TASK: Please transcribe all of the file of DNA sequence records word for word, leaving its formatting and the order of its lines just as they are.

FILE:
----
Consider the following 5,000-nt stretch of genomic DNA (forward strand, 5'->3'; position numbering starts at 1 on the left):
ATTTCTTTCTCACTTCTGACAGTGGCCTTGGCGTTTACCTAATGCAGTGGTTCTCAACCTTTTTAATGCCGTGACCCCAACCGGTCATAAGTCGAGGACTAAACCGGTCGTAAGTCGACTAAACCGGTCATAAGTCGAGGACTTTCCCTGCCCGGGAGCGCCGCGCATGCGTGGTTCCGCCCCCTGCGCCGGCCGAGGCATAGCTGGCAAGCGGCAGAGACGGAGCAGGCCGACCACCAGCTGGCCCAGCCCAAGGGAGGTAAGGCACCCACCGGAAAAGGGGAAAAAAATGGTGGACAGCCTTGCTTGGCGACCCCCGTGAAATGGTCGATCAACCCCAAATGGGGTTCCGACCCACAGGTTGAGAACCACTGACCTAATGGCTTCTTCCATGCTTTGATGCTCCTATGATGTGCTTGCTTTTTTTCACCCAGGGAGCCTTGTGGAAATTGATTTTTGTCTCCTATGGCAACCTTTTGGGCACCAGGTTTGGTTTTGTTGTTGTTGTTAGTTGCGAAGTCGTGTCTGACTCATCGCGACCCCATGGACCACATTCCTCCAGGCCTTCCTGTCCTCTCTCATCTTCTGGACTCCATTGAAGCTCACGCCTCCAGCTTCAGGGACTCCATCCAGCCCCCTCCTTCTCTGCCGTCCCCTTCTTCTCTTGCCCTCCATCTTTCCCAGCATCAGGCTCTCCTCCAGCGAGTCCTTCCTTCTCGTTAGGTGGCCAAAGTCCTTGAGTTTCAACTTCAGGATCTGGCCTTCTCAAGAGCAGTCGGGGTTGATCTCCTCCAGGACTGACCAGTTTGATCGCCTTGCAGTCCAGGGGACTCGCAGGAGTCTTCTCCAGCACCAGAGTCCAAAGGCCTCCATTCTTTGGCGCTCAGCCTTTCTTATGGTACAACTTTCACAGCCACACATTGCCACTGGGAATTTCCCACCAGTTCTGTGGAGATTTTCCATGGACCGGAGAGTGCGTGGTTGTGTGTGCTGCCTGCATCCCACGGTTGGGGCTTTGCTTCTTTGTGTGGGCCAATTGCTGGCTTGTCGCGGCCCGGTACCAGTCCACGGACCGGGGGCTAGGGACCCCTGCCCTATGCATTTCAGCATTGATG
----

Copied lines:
Consider the following 5,000-nt stretch of genomic DNA (forward strand, 5'->3'; position numbering starts at 1 on the left):
ATTTCTTTCTCACTTCTGACAGTGGCCTTGGCGTTTACCTAATGCAGTGGTTCTCAACCTTTTTAATGCCGTGACCCCAACCGGTCATAAGTCGAGGACTAAACCGGTCGTAAGTCGACTAAACCGGTCATAAGTCGAGGACTTTCCCTGCCCGGGAGCGCCGCGCATGCGTGGTTCCGCCCCCTGCGCCGGCCGAGGCATAGCTGGCAAGCGGCAGAGACGGAGCAGGCCGACCACCAGCTGGCCCAGCCCAAGGGAGGTAAGGCACCCACCGGAAAAGGGGAAAAAAATGGTGGACAGCCTTGCTTGGCGACCCCCGTGAAATGGTCGATCAACCCCAAATGGGGTTCCGACCCACAGGTTGAGAACCACTGACCTAATGGCTTCTTCCATGCTTTGATGCTCCTATGATGTGCTTGCTTTTTTTCACCCAGGGAGCCTTGTGGAAATTGATTTTTGTCTCCTATGGCAACCTTTTGGGCACCAGGTTTGGTTTTGTTGTTGTTGTTAGTTGCGAAGTCGTGTCTGACTCATCGCGACCCCATGGACCACATTCCTCCAGGCCTTCCTGTCCTCTCTCATCTTCTGGACTCCATTGAAGCTCACGCCTCCAGCTTCAGGGACTCCATCCAGCCCCCTCCTTCTCTGCCGTCCCCTTCTTCTCTTGCCCTCCATCTTTCCCAGCATCAGGCTCTCCTCCAGCGAGTCCTTCCTTCTCGTTAGGTGGCCAAAGTCCTTGAGTTTCAACTTCAGGATCTGGCCTTCTCAAGAGCAGTCGGGGTTGATCTCCTCCAGGACTGACCAGTTTGATCGCCTTGCAGTCCAGGGGACTCGCAGGAGTCTTCTCCAGCACCAGAGTCCAAAGGCCTCCATTCTTTGGCGCTCAGCCTTTCTTATGGTACAACTTTCACAGCCACACATTGCCACTGGGAATTTCCCACCAGTTCTGTGGAGATTTTCCATGGACCGGAGAGTGCGTGGTTGTGTGTGCTGCCTGCATCCCACGGTTGGGGCTTTGCTTCTTTGTGTGGGCCAATTGCTGGCTTGTCGCGGCCCGGTACCAGTCCACGGACCGGGGGCTAGGGACCCCTGCCCTATGCATTTCAGCATTGATG